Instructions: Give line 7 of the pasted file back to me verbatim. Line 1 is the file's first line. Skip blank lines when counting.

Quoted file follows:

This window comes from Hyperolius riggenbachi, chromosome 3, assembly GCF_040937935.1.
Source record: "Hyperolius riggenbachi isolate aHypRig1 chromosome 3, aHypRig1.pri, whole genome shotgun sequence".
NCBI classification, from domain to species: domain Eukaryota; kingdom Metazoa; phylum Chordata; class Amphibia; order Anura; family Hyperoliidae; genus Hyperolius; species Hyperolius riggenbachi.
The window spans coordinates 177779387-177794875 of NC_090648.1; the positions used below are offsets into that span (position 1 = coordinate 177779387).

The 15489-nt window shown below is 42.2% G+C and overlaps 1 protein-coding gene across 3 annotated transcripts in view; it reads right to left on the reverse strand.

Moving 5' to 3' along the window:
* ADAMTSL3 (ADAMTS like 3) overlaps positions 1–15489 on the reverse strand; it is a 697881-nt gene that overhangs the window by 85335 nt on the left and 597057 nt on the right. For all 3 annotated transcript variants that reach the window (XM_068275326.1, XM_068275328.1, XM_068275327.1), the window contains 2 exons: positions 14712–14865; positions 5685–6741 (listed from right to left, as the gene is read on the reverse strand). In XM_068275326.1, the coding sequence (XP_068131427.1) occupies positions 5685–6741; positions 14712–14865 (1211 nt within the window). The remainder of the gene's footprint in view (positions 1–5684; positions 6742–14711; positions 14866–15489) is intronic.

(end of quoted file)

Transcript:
* ADAMTSL3 (ADAMTS like 3) overlaps positions 1–15489 on the reverse strand; it is a 697881-nt gene that overhangs the window by 85335 nt on the left and 597057 nt on the right. For all 3 annotated transcript variants that reach the window (XM_068275326.1, XM_068275328.1, XM_068275327.1), the window contains 2 exons: positions 14712–14865; positions 5685–6741 (listed from right to left, as the gene is read on the reverse strand). In XM_068275326.1, the coding sequence (XP_068131427.1) occupies positions 5685–6741; positions 14712–14865 (1211 nt within the window). The remainder of the gene's footprint in view (positions 1–5684; positions 6742–14711; positions 14866–15489) is intronic.